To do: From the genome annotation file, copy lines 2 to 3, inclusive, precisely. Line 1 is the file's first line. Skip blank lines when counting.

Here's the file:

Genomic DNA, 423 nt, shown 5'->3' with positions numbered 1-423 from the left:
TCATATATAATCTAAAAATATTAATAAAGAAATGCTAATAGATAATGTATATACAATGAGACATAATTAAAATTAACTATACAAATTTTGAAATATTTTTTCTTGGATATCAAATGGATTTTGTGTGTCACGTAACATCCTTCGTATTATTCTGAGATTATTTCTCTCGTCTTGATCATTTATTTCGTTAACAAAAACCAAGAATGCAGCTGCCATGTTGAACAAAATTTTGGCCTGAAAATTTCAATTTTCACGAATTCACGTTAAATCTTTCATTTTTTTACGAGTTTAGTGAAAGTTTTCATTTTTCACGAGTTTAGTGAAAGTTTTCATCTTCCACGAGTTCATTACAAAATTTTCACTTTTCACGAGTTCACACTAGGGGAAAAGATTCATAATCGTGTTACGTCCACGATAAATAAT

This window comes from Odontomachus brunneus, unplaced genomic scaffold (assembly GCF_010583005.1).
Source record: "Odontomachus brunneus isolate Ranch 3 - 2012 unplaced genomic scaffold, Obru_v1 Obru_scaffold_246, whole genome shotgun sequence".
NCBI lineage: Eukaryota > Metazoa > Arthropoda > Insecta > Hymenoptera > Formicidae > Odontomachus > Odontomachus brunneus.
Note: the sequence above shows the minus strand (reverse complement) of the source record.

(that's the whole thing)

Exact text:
TCATATATAATCTAAAAATATTAATAAAGAAATGCTAATAGATAATGTATATACAATGAGACATAATTAAAATTAACTATACAAATTTTGAAATATTTTTTCTTGGATATCAAATGGATTTTGTGTGTCACGTAACATCCTTCGTATTATTCTGAGATTATTTCTCTCGTCTTGATCATTTATTTCGTTAACAAAAACCAAGAATGCAGCTGCCATGTTGAACAAAATTTTGGCCTGAAAATTTCAATTTTCACGAATTCACGTTAAATCTTTCATTTTTTTACGAGTTTAGTGAAAGTTTTCATTTTTCACGAGTTTAGTGAAAGTTTTCATCTTCCACGAGTTCATTACAAAATTTTCACTTTTCACGAGTTCACACTAGGGGAAAAGATTCATAATCGTGTTACGTCCACGATAAATAAT

This window comes from Odontomachus brunneus, unplaced genomic scaffold (assembly GCF_010583005.1).